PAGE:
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A very good initiative. This is similar to the TÜV (tuff) checks here in Germany. All vehicles are supposed to have the "main technical fitness" and "emission stickers" on their number plates. The sticker also shows the next due date for inspection.
Additionally, they have introduced mandatory environment friendliness stickers (green, yellow and red stickers). Green areas in the city will have a traffic sign displayed in green indicating a environment protection zone. You are allowed to drive here only if you have a green sticker on your car.

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Old 13th May 2010, 13:33   #36
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The first three years after buying a new vehicle there is no restrictions;
From the begin of Year 4 you need have the 'Vehicle Inspection Certificate' for its fitness at any of the Authorised centres. You need to have for the Insurance to be renewed. If you have Insurance only then the Road Tax can be renewed. The road tax here to be paid every year. This is the process for vehicles in singapore.

Last edited by sriny_blr : 13th May 2010 at 13:35.
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Old 13th May 2010, 19:01   #37
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In our land... laws are never the problem it is the implementation.

1) Another source of revenue for RTO touts
2) One more source of headache for law abiding citizens. Given the scruples of many a car dealers, it will be a nightmare for people driving older cars. for a 7-8 year old car, fitness certificate can always be denied under several reasons unless costly and sometimes non-needed repairs are carried out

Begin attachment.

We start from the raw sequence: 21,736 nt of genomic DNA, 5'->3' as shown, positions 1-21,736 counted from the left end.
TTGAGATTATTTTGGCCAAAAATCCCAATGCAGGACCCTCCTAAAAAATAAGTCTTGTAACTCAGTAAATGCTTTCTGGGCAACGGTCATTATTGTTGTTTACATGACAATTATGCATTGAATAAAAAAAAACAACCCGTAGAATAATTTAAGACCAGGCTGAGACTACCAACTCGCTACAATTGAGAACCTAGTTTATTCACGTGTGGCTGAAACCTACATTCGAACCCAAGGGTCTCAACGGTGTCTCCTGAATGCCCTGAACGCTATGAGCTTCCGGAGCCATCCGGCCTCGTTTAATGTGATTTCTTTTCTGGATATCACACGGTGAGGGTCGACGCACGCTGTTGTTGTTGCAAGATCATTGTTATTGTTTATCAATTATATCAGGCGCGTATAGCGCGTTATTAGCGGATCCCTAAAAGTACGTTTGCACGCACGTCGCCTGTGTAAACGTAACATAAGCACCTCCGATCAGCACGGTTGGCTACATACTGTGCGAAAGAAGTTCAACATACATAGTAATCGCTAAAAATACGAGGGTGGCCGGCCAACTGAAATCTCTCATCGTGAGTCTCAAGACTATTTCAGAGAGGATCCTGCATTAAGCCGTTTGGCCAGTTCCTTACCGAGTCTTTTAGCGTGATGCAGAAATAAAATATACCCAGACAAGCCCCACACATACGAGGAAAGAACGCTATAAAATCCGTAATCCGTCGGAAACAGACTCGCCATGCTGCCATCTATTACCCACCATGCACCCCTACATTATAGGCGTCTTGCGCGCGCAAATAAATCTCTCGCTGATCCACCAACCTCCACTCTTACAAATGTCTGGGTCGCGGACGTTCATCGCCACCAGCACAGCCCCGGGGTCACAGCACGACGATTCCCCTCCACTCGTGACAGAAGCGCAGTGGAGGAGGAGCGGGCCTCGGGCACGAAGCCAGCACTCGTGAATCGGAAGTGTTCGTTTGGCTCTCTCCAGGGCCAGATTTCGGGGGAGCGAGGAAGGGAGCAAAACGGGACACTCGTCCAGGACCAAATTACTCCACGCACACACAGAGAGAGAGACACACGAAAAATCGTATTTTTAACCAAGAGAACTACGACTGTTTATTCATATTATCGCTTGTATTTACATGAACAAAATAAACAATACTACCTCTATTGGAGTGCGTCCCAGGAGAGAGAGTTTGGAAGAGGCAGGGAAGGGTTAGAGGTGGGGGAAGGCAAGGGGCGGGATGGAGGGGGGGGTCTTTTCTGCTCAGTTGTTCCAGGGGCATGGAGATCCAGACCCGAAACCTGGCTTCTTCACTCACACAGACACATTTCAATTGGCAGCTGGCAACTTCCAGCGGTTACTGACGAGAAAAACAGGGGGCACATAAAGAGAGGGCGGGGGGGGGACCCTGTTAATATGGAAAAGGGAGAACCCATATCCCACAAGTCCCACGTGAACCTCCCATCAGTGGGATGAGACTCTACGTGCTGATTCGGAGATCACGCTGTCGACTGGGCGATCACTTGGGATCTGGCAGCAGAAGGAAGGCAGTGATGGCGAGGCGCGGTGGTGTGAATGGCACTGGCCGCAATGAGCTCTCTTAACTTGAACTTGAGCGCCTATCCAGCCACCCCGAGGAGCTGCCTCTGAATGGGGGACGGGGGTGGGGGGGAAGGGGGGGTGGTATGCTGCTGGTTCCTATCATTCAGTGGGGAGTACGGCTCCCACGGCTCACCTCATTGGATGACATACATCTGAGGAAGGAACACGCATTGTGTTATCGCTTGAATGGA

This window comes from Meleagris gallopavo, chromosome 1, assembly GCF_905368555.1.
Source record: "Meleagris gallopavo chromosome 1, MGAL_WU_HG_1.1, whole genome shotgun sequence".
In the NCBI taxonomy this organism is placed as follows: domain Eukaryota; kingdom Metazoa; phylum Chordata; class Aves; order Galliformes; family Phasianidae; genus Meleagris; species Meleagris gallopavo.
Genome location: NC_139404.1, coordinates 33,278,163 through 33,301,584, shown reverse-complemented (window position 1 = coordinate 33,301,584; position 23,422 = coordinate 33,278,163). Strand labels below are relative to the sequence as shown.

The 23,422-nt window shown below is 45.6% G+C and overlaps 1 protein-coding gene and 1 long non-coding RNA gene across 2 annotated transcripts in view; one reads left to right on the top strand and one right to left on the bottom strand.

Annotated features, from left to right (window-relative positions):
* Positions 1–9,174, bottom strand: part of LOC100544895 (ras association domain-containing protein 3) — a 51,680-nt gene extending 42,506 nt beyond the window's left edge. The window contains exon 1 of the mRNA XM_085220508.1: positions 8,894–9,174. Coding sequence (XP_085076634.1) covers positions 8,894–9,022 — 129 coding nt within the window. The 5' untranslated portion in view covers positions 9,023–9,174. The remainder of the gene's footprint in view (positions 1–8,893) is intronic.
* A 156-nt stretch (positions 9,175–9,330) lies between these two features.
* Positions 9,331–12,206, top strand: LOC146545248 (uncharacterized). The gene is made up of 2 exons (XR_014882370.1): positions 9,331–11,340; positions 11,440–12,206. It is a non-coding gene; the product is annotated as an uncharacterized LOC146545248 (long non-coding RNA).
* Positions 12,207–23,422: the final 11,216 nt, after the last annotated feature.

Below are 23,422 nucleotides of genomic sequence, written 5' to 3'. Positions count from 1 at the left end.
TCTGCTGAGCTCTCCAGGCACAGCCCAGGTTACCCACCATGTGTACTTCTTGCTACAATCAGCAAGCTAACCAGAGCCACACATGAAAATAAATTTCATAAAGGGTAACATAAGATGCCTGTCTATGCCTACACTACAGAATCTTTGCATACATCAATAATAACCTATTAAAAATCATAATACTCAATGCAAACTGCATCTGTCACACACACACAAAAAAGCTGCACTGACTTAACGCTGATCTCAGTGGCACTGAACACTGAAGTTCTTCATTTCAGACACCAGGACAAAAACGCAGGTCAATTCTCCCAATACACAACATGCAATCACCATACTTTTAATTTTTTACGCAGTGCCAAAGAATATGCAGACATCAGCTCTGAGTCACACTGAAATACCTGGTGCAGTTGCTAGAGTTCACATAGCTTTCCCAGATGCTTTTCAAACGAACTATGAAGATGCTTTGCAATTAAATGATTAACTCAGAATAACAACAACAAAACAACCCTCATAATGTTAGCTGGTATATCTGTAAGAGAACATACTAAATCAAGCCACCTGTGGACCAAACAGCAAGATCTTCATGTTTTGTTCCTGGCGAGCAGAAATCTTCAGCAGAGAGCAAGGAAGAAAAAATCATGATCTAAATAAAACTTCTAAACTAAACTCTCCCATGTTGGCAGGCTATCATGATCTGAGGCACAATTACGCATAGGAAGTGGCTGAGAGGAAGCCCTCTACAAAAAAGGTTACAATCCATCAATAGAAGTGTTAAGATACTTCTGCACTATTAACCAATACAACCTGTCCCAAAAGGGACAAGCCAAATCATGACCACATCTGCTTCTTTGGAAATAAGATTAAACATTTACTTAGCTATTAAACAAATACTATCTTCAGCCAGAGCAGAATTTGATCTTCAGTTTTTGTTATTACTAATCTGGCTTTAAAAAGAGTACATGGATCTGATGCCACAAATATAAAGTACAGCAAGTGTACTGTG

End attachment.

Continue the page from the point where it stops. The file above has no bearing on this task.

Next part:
3) Taxis and others driving with almost bald tires will always use the tout route.

In short unless implemented effectively and honestly... it can become a nightmare.
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Old 13th May 2010, 19:31   #38
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Originally Posted by aby View Post
1) Another source of revenue for RTO touts...
Problem is - there IS no RTO involved here. An MoT-like test being contemplated by a non-governmental group of automobile dealers and manufacturers shouldn't cut much ice with the general public. I wouldn't care, for one.

OTOH, the discount on insurance being offered will tempt more than a few - the gullible ones who, to save 500 rupees, will be duped of 5000 and more by dealers with long, sharp teeth and saliva dripping from their tongues (aahaa - murga aya hai) at the sight of such customers.
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Old 14th May 2010, 14:52   #39
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Originally Posted by pranavt View Post
One can always do what is done in the US. Just switch the car to stock, get a check-up, then go back to whatever contraptions you've had installed on your car.
But doing that once / twice a year is deterrent enough. Most working professionals simply don't have the time. Remove freeflow exhaust (1/2 day), fit back stock exhaust (where did you store it all this time), get certification, remove stock exhaust (where will you store it again) and fit back free flow exhaust (1/2 day) .